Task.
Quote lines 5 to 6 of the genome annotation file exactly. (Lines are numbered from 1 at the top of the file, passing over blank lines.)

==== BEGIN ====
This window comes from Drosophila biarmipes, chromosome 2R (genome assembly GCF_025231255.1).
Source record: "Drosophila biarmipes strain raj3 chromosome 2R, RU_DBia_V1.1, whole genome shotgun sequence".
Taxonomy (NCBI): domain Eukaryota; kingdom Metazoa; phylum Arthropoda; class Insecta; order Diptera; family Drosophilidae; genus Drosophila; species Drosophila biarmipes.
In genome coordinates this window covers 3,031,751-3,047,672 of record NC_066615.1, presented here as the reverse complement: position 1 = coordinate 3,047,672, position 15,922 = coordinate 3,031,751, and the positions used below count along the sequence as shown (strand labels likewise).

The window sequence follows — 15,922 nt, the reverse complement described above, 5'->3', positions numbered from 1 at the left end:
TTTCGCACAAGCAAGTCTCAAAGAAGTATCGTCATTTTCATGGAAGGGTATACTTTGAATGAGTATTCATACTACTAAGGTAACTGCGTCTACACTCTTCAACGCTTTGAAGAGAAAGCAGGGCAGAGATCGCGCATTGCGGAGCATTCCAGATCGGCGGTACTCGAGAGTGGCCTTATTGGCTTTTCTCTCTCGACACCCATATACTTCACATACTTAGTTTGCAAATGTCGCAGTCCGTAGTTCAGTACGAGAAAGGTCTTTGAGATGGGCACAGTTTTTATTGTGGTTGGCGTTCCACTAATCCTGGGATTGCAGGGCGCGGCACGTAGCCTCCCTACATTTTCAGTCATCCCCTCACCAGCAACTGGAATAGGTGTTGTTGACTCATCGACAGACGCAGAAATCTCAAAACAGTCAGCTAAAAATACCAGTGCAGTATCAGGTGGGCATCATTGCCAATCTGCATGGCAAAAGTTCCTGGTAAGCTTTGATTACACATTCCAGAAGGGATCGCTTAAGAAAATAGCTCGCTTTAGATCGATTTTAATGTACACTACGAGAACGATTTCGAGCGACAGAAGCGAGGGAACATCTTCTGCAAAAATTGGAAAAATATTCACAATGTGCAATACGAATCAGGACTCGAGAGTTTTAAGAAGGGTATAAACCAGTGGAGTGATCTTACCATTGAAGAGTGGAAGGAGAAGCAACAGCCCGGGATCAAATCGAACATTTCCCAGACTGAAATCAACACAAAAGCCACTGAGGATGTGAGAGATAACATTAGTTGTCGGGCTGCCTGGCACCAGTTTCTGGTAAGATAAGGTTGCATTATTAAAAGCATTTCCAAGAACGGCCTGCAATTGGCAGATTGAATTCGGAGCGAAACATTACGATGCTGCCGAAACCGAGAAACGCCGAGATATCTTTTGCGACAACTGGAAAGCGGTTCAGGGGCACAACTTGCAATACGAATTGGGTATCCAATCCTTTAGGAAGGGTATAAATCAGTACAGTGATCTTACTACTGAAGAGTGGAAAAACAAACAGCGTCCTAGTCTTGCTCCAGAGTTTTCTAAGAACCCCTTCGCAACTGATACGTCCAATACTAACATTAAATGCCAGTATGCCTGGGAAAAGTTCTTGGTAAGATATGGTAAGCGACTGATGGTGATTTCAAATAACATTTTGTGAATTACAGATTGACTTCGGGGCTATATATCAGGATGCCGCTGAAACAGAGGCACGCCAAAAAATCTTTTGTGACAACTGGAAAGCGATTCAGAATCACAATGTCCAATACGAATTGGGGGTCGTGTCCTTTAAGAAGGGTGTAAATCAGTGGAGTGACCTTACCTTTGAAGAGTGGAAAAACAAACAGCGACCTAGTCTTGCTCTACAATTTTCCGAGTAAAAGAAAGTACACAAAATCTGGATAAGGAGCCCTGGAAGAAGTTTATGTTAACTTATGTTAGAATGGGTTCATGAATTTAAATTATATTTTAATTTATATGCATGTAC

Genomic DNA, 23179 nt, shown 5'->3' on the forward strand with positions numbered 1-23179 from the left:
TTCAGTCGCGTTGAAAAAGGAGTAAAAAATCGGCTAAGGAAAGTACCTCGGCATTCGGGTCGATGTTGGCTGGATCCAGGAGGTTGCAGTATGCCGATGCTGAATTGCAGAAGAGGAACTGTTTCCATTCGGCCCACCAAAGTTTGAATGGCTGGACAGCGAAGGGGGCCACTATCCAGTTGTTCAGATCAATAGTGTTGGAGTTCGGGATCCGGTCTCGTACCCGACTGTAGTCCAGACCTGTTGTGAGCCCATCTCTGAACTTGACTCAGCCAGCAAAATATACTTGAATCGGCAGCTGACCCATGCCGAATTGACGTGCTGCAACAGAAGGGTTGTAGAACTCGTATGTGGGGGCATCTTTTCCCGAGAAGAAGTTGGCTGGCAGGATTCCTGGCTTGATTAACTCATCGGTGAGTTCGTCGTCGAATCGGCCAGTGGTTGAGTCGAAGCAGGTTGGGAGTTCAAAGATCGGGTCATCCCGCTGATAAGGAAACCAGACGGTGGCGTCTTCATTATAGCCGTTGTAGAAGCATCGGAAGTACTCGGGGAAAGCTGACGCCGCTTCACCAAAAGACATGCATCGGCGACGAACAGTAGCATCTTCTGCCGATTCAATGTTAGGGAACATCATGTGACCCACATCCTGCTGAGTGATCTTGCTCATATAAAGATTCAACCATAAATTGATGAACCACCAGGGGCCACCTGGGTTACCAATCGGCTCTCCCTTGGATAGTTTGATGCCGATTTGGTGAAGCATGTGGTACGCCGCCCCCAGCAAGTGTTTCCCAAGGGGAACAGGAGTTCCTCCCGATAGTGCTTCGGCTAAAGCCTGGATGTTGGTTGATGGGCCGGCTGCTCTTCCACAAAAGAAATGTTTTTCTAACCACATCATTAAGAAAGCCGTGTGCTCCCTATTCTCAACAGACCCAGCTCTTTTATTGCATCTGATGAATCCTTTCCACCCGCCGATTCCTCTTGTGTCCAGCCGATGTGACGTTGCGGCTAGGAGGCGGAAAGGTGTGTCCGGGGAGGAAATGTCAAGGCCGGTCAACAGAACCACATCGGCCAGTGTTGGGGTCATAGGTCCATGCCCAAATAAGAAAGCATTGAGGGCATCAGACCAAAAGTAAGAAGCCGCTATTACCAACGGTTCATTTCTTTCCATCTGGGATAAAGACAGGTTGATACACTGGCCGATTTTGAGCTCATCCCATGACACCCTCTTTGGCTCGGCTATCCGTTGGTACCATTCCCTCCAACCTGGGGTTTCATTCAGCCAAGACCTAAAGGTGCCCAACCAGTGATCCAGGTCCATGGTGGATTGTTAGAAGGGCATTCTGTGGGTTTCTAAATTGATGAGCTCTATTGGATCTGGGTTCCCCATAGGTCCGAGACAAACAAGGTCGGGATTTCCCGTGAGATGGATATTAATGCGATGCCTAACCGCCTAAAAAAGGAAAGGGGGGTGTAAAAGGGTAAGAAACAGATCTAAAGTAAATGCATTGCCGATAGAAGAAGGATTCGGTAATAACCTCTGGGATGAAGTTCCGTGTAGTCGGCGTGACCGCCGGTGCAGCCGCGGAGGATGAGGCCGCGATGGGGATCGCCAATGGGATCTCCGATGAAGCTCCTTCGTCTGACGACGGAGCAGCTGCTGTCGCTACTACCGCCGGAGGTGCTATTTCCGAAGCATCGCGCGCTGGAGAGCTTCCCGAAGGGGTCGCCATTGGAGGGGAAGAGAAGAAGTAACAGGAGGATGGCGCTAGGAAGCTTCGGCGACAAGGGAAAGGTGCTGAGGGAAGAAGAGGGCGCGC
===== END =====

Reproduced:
The window sequence follows — 15,922 nt, the reverse complement described above, 5'->3', positions numbered from 1 at the left end:
TTTCGCACAAGCAAGTCTCAAAGAAGTATCGTCATTTTCATGGAAGGGTATACTTTGAATGAGTATTCATACTACTAAGGTAACTGCGTCTACACTCTTCAACGCTTTGAAGAGAAAGCAGGGCAGAGATCGCGCATTGCGGAGCATTCCAGATCGGCGGTACTCGAGAGTGGCCTTATTGGCTTTTCTCTCTCGACACCCATATACTTCACATACTTAGTTTGCAAATGTCGCAGTCCGTAGTTCAGTACGAGAAAGGTCTTTGAGATGGGCACAGTTTTTATTGTGGTTGGCGTTCCACTAATCCTGGGATTGCAGGGCGCGGCACGTAGCCTCCCTACATTTTCAGTCATCCCCTCACCAGCAACTGGAATAGGTGTTGTTGACTCATCGACAGACGCAGAAATCTCAAAACAGTCAGCTAAAAATACCAGTGCAGTATCAGGTGGGCATCATTGCCAATCTGCATGGCAAAAGTTCCTGGTAAGCTTTGATTACACATTCCAGAAGGGATCGCTTAAGAAAATAGCTCGCTTTAGATCGATTTTAATGTACACTACGAGAACGATTTCGAGCGACAGAAGCGAGGGAACATCTTCTGCAAAAATTGGAAAAATATTCACAATGTGCAATACGAATCAGGACTCGAGAGTTTTAAGAAGGGTATAAACCAGTGGAGTGATCTTACCATTGAAGAGTGGAAGGAGAAGCAACAGCCCGGGATCAAATCGAACATTTCCCAGACTGAAATCAACACAAAAGCCACTGAGGATGTGAGAGATAACATTAGTTGTCGGGCTGCCTGGCACCAGTTTCTGGTAAGATAAGGTTGCATTATTAAAAGCATTTCCAAGAACGGCCTGCAATTGGCAGATTGAATTCGGAGCGAAACATTACGATGCTGCCGAAACCGAGAAACGCCGAGATATCTTTTGCGACAACTGGAAAGCGGTTCAGGGGCACAACTTGCAATACGAATTGGGTATCCAATCCTTTAGGAAGGGTATAAATCAGTACAGTGATCTTACTACTGAAGAGTGGAAAAACAAACAGCGTCCTAGTCTTGCTCCAGAGTTTTCTAAGAACCCCTTCGCAACTGATACGTCCAATACTAACATTAAATGCCAGTATGCCTGGGAAAAGTTCTTGGTAAGATATGGTAAGCGACTGATGGTGATTTCAAATAACATTTTGTGAATTACAGATTGACTTCGGGGCTATATATCAGGATGCCGCTGAAACAGAGGCACGCCAAAAAATCTTTTGTGACAACTGGAAAGCGATTCAGAATCACAATGTCCAATACGAATTGGGGGTCGTGTCCTTTAAGAAGGGTGTAAATCAGTGGAGTGACCTTACCTTTGAAGAGTGGAAAAACAAACAGCGACCTAGTCTTGCTCTACAATTTTCCGAGTAAAAGAAAGTACACAAAATCTGGATAAGGAGCCCTGGAAGAAGTTTATGTTAACTTATGTTAGAATGGGTTCATGAATTTAAATTATATTTTAATTTATATGCATGTAC